by Debbie Kusy
Originally published in The Cat Fanciers’ Almanac, June 1992

The Colorpoint Shorthair, like many of CFA’s accepted breeds, is a man-made breed. Sometime either during or not long after World War II, someone decided that the beautiful Siamese would look nice in a red point, rather than just in the traditional seal and blue points that were most often seen. A seal point Siamese was bred to a red American Shorthair and a breed was born!

Early Colorpoints more closely resembled their American Shorthair forebears than their Siamese relatives, but with years of selective breeding, they came to look more and more like the Siamese. Today’s Colorpoints are elegant and refined, with long, hard bodies, fine boning, and a wedge-shaped head with large, flaring ears, which together form an approximate equilateral triangle. Their almond-shaped eyes are a deep vivid blue, slanted towards the nose, in harmony with the shape of the wedged head and the placement of the ears. A blindfolded person holding both a good Siamese and a good Color-point should not be able to tell the difference.

Red points were accepted for registration by CFA in the late ’50’s and by the early ’60’s a move was staged to have them accepted for championship judging. Many of the “traditional” Siamese breeders were not inclined to let the Colorpoint breeders use their better breeding stock, so it was a hard road to hoe for the Colorpoints to achieve type. In March of 1963, the CFA Board received a letter from Empire Cat Club, CFA’s oldest and a very prestigious club, questioning whether the fledgling Colorpoints were to be granted registration numbers merging them with the Siamese. CFA Secretary Jean Rose answered with an emphatic “NO”-they were a separate breed. At the annual meeting that same year, the Shorthair Club of the Northeast moved that Colorpoints be recognized as separate colors of the Siamese, competing with the Siamese. There was no action taken on this motion, as it failed to receive the required vote of the delegation.

The Colorpoint breeders then applied for acceptance of Colorpoints as a new breed, and at the April 1964 Board Meeting in Las Vegas, NV the breed was accepted. It was then known as “Red Colorpoints,” with the red point being the only accepted color. Also accepted for championship status at that same Board Meeting were the Rex (what is now known as the Cornish Rex – there were no Devons at that time) and the Havana Brown. At that point, cats of these breeds and all new breeds, having not less than 3 generations of like ancestry registered with CFA (from either primary or foundation records kept by the Central Office, or from the stud books), were eligible for entry in shows. The “Red Colorpoints” were placed in judging order alphabetically just before the Rex and were first shown at the start of the 1964 show season.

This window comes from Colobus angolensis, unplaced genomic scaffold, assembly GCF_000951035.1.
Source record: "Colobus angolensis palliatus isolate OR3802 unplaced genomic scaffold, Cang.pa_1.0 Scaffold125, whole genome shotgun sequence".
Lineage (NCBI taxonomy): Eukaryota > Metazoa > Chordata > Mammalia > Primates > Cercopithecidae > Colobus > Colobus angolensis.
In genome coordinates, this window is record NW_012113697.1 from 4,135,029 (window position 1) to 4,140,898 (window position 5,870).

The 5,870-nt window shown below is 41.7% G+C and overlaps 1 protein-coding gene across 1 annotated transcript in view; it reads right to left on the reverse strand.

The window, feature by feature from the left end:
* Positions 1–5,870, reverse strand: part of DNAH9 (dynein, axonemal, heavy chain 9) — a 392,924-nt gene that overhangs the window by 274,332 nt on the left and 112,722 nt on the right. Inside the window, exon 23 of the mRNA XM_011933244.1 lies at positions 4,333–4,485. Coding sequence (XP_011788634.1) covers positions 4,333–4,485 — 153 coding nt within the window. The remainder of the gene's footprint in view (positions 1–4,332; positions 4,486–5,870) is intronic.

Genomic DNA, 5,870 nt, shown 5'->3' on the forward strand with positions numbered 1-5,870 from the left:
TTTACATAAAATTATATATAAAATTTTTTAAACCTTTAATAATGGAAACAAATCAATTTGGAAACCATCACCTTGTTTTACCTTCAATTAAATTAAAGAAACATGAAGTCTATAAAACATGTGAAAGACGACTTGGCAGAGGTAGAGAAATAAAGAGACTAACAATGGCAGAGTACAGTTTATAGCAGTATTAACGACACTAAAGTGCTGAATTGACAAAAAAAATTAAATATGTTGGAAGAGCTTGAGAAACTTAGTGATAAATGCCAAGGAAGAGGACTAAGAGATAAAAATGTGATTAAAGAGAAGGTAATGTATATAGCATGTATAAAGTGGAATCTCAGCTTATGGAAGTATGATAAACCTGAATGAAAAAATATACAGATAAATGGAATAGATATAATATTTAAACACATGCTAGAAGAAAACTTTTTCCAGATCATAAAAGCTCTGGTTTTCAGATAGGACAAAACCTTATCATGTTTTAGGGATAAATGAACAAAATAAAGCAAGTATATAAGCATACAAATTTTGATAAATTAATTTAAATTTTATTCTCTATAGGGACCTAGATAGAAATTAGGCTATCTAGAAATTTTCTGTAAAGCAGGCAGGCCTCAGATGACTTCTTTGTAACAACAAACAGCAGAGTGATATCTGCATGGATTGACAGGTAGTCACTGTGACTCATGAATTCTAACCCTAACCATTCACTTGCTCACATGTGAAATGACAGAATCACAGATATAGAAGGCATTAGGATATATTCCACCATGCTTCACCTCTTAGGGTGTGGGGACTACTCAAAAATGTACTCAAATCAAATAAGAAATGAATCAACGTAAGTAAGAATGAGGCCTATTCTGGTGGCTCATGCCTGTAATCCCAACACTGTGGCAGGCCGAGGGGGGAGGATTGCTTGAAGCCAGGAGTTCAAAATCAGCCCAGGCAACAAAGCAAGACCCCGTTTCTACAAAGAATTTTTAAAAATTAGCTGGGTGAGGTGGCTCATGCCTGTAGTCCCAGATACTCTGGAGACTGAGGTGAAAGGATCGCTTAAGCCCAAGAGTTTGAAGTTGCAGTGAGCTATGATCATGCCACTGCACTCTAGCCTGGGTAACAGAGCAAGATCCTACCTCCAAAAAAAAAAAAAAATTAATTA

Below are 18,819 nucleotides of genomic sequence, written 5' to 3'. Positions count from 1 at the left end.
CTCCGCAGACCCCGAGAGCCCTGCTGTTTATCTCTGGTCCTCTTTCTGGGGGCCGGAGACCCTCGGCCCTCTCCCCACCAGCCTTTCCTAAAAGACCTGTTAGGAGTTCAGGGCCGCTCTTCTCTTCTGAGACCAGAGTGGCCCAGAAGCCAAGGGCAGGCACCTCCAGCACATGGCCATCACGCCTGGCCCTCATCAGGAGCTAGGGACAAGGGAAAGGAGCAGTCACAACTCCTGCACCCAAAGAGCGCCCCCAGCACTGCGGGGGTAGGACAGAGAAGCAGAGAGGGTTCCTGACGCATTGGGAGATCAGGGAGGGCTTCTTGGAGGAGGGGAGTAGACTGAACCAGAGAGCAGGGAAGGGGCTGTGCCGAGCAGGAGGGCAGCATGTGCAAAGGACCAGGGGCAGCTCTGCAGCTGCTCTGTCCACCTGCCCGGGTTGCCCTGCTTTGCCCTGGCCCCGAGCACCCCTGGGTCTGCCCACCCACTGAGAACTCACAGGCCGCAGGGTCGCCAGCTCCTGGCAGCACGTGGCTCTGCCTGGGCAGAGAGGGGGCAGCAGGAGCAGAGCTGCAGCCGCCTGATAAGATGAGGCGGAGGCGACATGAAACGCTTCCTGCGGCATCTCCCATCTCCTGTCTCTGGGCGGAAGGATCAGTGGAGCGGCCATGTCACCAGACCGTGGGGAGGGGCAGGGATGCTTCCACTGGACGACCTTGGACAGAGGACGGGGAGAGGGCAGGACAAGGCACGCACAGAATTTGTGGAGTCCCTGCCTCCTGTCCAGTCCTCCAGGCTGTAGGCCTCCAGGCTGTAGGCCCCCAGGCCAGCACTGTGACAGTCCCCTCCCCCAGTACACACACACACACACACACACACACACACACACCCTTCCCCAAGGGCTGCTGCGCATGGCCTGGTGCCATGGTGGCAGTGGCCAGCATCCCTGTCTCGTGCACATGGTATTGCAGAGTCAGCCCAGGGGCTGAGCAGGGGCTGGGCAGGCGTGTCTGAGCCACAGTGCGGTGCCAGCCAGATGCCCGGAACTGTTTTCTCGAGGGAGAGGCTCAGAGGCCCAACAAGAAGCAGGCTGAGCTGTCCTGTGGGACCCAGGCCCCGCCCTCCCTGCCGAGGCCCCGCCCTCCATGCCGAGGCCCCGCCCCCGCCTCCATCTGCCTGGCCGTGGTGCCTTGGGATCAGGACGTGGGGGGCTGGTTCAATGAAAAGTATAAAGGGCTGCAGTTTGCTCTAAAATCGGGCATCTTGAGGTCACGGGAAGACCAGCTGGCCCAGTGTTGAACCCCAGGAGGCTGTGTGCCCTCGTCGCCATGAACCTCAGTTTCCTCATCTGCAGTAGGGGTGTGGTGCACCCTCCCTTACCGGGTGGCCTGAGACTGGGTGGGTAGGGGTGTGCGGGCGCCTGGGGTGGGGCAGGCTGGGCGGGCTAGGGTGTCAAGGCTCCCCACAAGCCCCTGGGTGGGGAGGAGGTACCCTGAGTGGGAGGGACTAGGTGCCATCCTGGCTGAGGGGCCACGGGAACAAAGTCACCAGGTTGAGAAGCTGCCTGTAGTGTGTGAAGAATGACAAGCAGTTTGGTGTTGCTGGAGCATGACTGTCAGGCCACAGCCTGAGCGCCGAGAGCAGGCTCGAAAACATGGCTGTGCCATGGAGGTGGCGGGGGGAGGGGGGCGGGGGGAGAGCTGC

The reds were the only color accepted until the June 1969 Board Meeting in Miami Beach, when Magic City Cat Club moved that lynx points and tortie points be advanced to championship status. The motion was carried and at the September 1969 Board Meeting, Board Member Jane Martinke reminded the board that lynx points and tortie points should be advanced. Will Thompson wanted to wait to resolve the champagne Burmese question (What to do with the dilutes that were produced by sables?) first, before granting the lynx and tortie points championship status. Lillias Bloem agreed, saying that the champagnes had waited and the Colorpoints could too. However, David Mare refuted Mrs. Bloem by saying that, correctly or incorrectly, there was an argument about the background of the champagnes, but the ancestry of the lynx and tortie points was not one of controversy. Jane Martinke moved to accept the lynx and tortie points for championship status, and the motion was carried.

It is interesting to note here that the color descriptions for the lynx points were different from those of today – the original colors were brown-lynx, silver-lynx, blue-lynx and red-lynx. Also, originally only the seal-tortie points were accepted, not the blue-cream or dilute colors. Obviously, these lynx points came about the same way that the original reds did – from out-crossing to brown tabby and silver tabby American Shorthairs.

At that time there were no Breed Councils; breed standards were originally drawn up by appointed committees. At the March 1970 Board Meeting in New Orleans, LA, then-president Richard Gebhardt appointed Mrs. Marinke to draft standards for the new colors. The new color descriptions were put into place and the new colors cornpeted with the red points in May of that year.